Parkinsonism-hyperthermia syndrome and deep brain stimulation
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KeywordsPulmonary Embolism Deep Brain Stimulation Disseminate Intravascular Coagulation Dantrolene Aspiration Pneumonia
To the Editor,
In their comprehensive review, Yeoh et al. provide a scholarly summary of the challenges posed by deep brain stimulation (DBS) devices while providing effective, safe anesthesia for a diversity of surgical and imaging procedures.1 It is a timely, useful clinical review, especially given the increasing prevalence of patients with implanted DBS devices. As the authors recommend turning off DBS devices during procedures to prevent harmful interactions and consequences, it may be worthwhile to remind clinicians of the potential risk of parkinsonism-hyperthermia syndrome (PHS) as a complication in patients with Parkinson’s disease.
Parkinsonism-hyperthermia syndrome has been well described in patients with Parkinson’s disease after oral dopaminergic therapy is reduced, discontinued, or becomes ineffective.2 Regardless of the reason for treatment withdrawal, patients may develop a potentially fatal central nervous system hypo-dopaminergic crisis within hours to days, characterized by hyperthermia, muscle rigidity, autonomic instability, and altered consciousness.2 Complications of PHS include acute renal failure, aspiration pneumonia, deep venous thrombosis leading to pulmonary embolism, persistent neurologic sequelae, and disseminated intravascular coagulation. PHS is indistinguishable from - and should be considered in the differential diagnosis of - other drug-related hyperthermic disorders (e.g., neuroleptic malignant syndrome, serotonin syndrome).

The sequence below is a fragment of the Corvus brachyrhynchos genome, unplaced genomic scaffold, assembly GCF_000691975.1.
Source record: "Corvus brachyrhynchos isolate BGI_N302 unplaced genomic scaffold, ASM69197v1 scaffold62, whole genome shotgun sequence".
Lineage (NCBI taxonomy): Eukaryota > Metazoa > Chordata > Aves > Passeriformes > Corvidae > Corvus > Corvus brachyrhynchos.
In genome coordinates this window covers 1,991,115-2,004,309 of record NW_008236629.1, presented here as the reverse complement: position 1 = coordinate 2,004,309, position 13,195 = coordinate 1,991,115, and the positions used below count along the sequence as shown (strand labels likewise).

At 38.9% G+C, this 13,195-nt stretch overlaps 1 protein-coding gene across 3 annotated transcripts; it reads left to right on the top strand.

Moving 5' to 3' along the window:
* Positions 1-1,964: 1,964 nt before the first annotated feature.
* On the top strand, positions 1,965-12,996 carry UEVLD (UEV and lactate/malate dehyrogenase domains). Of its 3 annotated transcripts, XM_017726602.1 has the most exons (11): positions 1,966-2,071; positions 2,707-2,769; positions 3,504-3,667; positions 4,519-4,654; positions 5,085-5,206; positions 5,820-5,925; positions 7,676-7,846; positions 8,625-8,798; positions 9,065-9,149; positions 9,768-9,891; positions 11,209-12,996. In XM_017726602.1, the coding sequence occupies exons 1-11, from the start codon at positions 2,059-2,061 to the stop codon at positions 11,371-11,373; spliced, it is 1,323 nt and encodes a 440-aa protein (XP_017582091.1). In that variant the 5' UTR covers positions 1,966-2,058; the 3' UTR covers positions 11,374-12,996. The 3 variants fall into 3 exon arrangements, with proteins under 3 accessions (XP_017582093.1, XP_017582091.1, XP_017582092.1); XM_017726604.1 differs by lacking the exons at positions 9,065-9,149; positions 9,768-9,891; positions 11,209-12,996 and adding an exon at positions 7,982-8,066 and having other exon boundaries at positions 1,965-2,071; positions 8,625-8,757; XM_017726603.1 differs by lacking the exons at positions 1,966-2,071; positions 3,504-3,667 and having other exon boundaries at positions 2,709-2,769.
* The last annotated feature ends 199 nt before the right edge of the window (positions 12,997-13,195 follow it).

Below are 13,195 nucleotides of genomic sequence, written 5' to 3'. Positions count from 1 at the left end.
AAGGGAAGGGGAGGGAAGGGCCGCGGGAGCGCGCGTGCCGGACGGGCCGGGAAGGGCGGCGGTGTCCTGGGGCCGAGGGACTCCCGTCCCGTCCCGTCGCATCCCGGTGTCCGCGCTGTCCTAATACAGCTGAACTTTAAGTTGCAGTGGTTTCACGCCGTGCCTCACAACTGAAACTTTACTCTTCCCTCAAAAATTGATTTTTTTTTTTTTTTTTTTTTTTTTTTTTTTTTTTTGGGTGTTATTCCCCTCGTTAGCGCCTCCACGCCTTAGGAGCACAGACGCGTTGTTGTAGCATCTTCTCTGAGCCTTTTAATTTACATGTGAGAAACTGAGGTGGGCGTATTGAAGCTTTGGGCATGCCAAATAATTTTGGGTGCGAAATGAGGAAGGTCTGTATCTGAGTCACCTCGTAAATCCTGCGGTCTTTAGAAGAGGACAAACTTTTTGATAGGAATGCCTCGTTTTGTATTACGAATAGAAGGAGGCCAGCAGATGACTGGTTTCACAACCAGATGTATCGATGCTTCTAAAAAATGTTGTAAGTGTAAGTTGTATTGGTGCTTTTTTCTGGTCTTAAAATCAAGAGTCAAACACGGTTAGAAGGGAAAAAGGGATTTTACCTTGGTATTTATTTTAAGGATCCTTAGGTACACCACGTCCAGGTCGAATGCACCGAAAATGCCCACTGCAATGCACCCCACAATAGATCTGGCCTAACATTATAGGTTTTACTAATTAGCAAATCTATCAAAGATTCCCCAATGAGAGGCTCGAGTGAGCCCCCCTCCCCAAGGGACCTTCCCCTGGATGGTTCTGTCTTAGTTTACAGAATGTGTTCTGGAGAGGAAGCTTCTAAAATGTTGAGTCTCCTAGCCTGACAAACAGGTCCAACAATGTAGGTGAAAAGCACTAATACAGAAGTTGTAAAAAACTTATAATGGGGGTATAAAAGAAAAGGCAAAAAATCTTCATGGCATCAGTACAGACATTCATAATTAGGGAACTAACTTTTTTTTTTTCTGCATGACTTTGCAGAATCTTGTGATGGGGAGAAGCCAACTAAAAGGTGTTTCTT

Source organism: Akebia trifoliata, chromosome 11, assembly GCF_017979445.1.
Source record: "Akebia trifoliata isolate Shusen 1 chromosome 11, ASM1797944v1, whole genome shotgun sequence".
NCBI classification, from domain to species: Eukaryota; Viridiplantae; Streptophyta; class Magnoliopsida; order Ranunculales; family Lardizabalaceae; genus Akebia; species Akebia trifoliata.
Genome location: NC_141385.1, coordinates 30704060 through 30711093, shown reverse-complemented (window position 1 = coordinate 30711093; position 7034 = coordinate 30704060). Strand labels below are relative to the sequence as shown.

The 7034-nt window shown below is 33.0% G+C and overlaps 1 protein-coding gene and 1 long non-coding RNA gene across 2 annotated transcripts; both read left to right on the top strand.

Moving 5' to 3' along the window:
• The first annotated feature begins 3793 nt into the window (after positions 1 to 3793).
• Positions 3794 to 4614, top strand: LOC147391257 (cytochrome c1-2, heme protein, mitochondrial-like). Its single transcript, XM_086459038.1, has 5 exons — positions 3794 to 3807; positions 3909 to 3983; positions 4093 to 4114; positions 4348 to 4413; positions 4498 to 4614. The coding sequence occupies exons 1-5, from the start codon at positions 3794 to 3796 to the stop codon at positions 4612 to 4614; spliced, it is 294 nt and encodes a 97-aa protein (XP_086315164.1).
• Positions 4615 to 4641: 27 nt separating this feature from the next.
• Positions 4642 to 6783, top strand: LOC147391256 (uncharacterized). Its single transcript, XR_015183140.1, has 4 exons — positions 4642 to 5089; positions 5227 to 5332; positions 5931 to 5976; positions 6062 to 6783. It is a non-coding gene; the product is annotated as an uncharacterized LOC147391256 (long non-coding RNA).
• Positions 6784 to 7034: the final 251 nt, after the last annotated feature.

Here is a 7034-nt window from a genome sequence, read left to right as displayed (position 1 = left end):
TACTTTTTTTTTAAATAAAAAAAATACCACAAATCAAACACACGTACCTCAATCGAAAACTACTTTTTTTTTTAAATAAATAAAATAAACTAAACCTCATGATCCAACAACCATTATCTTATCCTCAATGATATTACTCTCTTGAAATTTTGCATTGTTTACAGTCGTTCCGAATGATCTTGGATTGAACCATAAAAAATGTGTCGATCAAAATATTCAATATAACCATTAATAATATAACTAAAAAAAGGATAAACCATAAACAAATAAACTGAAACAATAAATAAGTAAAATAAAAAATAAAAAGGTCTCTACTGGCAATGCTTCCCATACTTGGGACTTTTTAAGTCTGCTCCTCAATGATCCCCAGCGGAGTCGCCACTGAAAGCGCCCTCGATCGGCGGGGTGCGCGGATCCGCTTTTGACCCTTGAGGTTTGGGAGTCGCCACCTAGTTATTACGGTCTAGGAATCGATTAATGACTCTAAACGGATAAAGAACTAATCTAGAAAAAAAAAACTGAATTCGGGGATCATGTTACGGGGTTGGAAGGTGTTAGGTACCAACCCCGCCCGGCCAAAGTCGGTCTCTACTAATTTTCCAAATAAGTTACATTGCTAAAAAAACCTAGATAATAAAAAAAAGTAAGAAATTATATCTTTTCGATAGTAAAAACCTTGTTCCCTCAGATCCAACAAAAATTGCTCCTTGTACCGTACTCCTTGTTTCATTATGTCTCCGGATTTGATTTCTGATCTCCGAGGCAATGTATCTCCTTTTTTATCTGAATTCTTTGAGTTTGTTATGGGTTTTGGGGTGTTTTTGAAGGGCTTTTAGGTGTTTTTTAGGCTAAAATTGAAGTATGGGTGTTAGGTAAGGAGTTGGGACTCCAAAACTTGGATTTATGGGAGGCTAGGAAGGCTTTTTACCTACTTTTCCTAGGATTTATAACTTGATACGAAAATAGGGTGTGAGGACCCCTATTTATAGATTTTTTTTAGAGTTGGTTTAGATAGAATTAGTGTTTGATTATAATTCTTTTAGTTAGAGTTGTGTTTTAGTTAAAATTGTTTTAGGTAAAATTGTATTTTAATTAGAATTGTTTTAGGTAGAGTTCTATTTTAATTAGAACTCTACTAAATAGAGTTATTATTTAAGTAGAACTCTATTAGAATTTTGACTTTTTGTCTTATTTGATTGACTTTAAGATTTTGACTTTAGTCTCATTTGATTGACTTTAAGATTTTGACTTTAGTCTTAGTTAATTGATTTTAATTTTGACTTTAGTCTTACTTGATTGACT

Parkinsonism-hyperthermia syndrome has been reported in the perioperative setting when oral dopaminergic therapy is withheld prior to surgery or not restarted quickly enough afterward.3 In this setting, PHS may be mistaken for anesthetic-induced malignant hyperthermia (MH).3 In contrast to the use of dantrolene in MH, however, treatment of PHS consists principally of rapid re-institution of antiparkinsonian therapy in addition to supportive care.
Parkinsonism-hyperthermia syndrome has occurred when oral therapy was reduced too rapidly during the transition period after implantation of DBS devices.4 Recently, PHS has also been reported following discontinuation or failure of DBS devices or batteries in patients with Parkinson’s disease, independent of changes in dopaminergic medications.5 Artusi et al. reviewed five such cases (three of which were fatal) that occurred within one to six days after cessation of stimulation.5
The recommendation by Yeoh et al. to turn off DBS devices temporarily during procedures, thereby preventing serious interactions, appears well founded based on the evidence. Their corollary advice to consult with DBS specialists prior to and following anesthesia and to restart DBS devices before reversal of anesthesia appears prudent as well, with the additional caveat to be aware of the signs of PHS, its resemblance to MH, and the need to act expeditiously to reverse its symptoms.
Conflict of interest disclosures
Dr. Caroff has received research grant support from Sunovion Pharmaceuticals and has served as a consultant to Neurocrine Biosciences, Teva Pharmaceuticals, and Eagle Pharmaceuticals.
This submission was handled by Dr. Hilary P. Grocott, Editor-in-Chief, Canadian Journal of Anesthesia.
No funding was received for this letter.